A Ropes & Gray-authored amicus brief filed on behalf of leading electrical Grid Engineers and Experts was cited in a key portion of the U.S. Supreme Court’s Jan. 25 decision in FERC v. EPSA, which upheld a significant Federal energy regulation.
At issue in FERC v. EPSA was whether the Federal Energy Regulatory Commission (FERC) could promote demand response, a set of tools that energy market participants can use to limit demand for electricity at certain times. The Supreme Court’s decision reverses an earlier ruling from the D.C. Circuit and allows wholesale energy market operators to pay entities at certain times for cutting electricity demand, an option that has important benefits for electrical grid reliability, affordability, and the environment. The case involved key issues of administrative and constitutional law relating to FERC’s ability to regulate national energy markets.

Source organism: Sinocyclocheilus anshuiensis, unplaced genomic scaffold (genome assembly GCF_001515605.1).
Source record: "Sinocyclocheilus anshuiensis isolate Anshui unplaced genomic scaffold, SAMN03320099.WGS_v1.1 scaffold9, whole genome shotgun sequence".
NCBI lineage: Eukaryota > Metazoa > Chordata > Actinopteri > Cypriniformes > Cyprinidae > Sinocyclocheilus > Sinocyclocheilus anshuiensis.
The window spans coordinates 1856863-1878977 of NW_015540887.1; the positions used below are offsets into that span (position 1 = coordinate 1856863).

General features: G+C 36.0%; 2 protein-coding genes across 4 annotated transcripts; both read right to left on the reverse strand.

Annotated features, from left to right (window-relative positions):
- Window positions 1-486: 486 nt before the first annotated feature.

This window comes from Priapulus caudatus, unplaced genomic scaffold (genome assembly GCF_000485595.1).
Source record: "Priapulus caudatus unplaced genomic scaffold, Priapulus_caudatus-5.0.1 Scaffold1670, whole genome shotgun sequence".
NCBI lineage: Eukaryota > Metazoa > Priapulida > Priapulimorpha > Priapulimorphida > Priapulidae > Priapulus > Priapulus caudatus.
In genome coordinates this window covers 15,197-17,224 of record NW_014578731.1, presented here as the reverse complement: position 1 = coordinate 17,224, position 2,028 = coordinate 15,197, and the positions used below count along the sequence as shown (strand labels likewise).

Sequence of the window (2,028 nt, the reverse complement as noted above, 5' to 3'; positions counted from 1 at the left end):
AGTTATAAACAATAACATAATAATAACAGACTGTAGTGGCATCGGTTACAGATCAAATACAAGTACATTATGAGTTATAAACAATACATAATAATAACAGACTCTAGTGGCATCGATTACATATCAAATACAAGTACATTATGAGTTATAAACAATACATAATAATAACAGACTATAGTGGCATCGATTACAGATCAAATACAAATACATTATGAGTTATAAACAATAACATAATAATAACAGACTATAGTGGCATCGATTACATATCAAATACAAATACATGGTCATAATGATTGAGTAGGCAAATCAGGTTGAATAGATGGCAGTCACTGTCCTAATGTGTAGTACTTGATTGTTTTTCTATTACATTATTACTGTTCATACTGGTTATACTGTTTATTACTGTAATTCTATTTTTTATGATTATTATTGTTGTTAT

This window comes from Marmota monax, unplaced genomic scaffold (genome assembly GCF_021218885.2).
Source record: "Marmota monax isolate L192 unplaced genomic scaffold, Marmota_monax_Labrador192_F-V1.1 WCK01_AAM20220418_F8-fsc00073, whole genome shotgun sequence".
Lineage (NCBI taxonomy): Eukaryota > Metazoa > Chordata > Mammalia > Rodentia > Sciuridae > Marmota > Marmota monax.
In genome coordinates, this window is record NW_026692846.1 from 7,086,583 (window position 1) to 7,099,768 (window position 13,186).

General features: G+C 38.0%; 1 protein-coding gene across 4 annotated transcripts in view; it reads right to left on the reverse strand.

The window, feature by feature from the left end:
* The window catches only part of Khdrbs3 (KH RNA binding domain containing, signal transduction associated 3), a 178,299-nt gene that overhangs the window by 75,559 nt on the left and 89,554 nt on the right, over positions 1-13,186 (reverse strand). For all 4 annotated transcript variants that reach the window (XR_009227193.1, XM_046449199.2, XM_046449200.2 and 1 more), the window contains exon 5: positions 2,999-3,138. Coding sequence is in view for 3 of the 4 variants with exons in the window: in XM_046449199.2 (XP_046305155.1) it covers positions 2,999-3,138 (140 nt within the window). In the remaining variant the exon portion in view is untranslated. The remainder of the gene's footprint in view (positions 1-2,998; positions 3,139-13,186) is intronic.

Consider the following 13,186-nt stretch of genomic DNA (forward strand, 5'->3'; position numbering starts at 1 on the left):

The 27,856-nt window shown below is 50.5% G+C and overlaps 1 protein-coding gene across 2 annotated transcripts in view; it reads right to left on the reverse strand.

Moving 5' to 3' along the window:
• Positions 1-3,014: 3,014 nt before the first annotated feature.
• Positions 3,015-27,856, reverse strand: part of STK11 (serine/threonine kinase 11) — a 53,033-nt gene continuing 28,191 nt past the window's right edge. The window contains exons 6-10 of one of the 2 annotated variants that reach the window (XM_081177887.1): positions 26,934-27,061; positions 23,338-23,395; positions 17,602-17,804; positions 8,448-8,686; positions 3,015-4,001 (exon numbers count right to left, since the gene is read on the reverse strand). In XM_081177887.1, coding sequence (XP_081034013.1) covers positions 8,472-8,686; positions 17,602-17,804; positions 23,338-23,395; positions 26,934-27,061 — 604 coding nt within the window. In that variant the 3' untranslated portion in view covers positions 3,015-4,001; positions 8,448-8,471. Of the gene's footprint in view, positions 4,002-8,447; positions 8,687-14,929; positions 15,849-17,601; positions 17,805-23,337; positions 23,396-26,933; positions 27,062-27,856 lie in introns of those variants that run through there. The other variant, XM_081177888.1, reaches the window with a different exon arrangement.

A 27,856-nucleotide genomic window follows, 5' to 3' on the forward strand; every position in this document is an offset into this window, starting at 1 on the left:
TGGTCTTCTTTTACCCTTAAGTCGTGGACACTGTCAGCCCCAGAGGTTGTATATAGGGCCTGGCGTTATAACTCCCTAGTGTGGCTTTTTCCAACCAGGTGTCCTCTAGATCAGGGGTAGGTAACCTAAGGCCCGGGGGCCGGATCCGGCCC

Ropes & Gray’s brief, filed on behalf of Grid Engineers and Experts, provided the Supreme Court with critical and detailed information about the mechanics of the electrical grid and of wholesale energy markets. It explained how the electrical grid handles demand during peak usage periods, how demand response works in practice, and how demand response affects energy markets. The U.S. Supreme Court cited the Ropes & Gray brief in a key paragraph of its decision (see opinion p. 16) in explaining why demand response fell squarely within FERC’s legal authority.
Ropes & Gray’s team was led by appellate & Supreme Court partner Douglas Hallward-Driemeier.
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